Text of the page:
Why use social media as a selection tool in the first place?
It may be because most of us believe we are good judges of character: ‘Of course I can get a sense of someone by browsing through his or her photographs and postings.’ Other organizations may be using social media to identify deviant behavior. Some organizations may just be making sure they are not hiring people engaged in criminal behaviors. We have even heard of organizations unofficially adopting a “red cup rule”, whereby if a potential employee is pictured holding a plastic red “keg cup,” they are deemed unfit and un-hire-able. This approach is fairly easy to justify: ‘If they were concerned about privacy, why would they have posted those pictures for the digital world to see in the first place??’ To everyone who has dealt with or is dealing with this, we pose the following question:
Is the content of someone’s social media profile related to their ability to perform their job?
In other words, can someone’s pictures or posts be used to predict whether or not they will perform in a professional context? It is harder to imagine jobs where this would be the case than jobs where it would not. However, for the sake of clarity, below we describe two jobs – one where social media just might be relevant and another where social media is irrelevant:
Job where social media could be related to success: The only job we could imagine where social media might be related to performance is for politicians. Politicians, for example, are the most effective when they have the support of their constituents. So in this case, social media might very well be a relevant tool to predict the performance of a politician because their public image might be reflected by their social media image.
Jobs where social media is not related to success: This category involves every other job. For the sake of example, let’s look at high school math teachers. Can we use their social media profile to evaluate their mathematical aptitude or public speaking ability (both of which are related to performance)? Unless their profile is made up of videos of them solving complex mathematical equations or giving speeches, the answer is no.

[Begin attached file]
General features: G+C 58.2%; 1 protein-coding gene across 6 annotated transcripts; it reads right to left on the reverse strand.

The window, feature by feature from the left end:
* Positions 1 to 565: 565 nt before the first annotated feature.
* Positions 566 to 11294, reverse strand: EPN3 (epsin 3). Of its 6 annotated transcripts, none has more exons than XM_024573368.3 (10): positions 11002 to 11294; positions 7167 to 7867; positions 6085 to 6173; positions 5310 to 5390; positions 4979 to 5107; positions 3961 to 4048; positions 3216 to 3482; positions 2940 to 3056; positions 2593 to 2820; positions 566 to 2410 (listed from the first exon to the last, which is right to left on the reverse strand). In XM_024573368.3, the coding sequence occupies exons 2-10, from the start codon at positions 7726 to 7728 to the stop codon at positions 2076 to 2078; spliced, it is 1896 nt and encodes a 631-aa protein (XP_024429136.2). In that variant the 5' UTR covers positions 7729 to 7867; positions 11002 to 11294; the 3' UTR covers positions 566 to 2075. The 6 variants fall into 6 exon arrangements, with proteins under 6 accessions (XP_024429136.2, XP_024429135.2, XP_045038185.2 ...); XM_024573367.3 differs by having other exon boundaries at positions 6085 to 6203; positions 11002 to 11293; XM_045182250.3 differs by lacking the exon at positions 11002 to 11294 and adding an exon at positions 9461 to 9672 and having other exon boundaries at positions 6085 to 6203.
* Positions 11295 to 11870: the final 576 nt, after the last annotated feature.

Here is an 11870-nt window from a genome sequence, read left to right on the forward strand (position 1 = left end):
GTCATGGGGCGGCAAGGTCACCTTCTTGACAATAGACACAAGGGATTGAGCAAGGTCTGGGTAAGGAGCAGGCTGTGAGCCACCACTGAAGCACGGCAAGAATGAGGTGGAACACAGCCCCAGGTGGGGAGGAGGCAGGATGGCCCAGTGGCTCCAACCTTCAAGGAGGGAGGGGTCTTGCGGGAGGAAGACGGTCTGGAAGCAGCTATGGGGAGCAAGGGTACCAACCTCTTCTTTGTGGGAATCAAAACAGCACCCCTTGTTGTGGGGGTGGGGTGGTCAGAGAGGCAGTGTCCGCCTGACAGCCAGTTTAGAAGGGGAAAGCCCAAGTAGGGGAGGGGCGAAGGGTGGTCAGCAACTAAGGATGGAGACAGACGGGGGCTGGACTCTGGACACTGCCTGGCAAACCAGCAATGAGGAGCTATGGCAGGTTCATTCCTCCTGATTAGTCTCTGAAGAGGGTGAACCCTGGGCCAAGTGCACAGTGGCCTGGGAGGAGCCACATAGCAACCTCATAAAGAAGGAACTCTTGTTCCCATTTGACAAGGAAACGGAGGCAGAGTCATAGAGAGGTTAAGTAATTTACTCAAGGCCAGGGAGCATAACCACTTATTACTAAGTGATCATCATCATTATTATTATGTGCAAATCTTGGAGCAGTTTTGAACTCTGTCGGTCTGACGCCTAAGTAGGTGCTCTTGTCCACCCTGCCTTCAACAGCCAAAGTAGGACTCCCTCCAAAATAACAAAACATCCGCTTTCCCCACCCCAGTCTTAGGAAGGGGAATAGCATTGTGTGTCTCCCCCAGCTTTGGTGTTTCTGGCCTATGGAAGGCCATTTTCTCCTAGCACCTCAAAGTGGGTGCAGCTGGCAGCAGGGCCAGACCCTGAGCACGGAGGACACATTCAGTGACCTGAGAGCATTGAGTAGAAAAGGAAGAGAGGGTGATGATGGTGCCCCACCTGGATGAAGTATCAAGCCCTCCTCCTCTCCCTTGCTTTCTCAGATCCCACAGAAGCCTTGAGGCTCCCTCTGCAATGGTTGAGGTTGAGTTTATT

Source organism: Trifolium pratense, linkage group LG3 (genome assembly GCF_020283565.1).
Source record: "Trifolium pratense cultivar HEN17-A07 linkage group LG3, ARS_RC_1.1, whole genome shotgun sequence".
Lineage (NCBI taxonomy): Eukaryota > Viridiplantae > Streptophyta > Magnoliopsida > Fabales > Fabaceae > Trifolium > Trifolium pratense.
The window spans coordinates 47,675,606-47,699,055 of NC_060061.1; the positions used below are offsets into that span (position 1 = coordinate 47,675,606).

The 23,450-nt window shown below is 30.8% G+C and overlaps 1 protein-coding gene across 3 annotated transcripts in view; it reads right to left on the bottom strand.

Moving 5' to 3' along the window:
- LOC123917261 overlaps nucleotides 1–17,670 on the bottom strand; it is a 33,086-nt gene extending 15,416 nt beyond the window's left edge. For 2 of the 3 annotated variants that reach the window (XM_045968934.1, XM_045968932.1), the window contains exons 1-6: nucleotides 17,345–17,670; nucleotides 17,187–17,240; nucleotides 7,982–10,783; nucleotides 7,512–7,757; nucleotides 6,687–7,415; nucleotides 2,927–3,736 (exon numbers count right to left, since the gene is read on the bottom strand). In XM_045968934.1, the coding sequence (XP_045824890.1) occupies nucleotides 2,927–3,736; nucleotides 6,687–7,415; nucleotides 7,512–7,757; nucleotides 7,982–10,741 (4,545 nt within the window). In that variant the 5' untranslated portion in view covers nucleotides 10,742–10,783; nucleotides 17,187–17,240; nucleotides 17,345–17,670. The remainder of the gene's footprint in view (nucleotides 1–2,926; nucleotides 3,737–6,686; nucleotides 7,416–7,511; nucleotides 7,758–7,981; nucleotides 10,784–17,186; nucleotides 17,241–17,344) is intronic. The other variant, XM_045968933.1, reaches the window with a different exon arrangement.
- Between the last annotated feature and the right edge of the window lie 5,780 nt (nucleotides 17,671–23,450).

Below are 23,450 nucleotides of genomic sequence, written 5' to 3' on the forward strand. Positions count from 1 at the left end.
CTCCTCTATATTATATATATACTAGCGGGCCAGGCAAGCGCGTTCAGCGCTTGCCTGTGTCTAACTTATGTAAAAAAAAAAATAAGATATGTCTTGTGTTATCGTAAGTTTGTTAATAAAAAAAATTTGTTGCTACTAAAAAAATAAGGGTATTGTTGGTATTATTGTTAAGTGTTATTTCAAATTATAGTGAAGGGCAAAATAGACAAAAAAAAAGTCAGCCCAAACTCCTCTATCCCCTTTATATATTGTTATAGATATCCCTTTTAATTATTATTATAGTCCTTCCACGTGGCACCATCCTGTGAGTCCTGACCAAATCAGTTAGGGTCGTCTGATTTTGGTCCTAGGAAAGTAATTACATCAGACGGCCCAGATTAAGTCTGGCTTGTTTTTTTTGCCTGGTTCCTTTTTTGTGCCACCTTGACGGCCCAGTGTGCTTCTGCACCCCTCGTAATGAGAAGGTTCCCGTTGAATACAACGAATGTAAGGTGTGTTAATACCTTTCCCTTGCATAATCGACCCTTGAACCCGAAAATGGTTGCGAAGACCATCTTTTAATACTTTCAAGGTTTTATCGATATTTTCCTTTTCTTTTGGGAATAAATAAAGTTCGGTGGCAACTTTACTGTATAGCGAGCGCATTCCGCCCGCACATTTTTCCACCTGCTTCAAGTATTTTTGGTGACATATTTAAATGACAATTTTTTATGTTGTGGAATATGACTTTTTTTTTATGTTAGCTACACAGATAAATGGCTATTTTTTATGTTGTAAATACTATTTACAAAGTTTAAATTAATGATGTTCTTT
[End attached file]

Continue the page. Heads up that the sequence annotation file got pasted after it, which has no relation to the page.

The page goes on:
Other valid reasons to avoid using social media as a selection tool
- It is illegal to base a selection decision on certain types of protected information such as religion, political views, ethnicity, and age. Conveniently, this is exactly the kind of information that people share in their social media profiles. If a hiring manager gains access to this type of information and then decides not to hire the person, it would be almost impossible to prove that their decision was not influenced by protected information.
- Predictive validity is the ability of a hiring tool to predict future performance. The good news is that most selection procedures have been validated through empirical research. We are not aware of any evidence suggesting that people’s social media profiles can be used to predict future performance or turnover. On the other hand, decades of research have shown that certain methods (e.g., structured interviews) predict performance across every industry, type, and level of job. To learn more, click here for a blog on theReturn-On-Investment for Selection Procedures.
- For applicants and organizations, face validity matters. Face validity is the extent to which a specific tool or approach is perceivedas relevant and effective by the applicant. For example, potential pilots would view a flight simulator as a very relevant selection tool (high face validity). Methods with low face validity are potentially frustrating and can negatively impact applicants and employees’ perceptions of the organization.
There are many methods and combinations of methods that can be used to select the best applicants. However, there are also almost as many unvalidated tools and “best practices” that can lead even the most well informed of us astray. In the current world of information overload, the best any of us can do is to scrutinize those sources of information and base our decisions on rigorous, reliable, and valid evidence.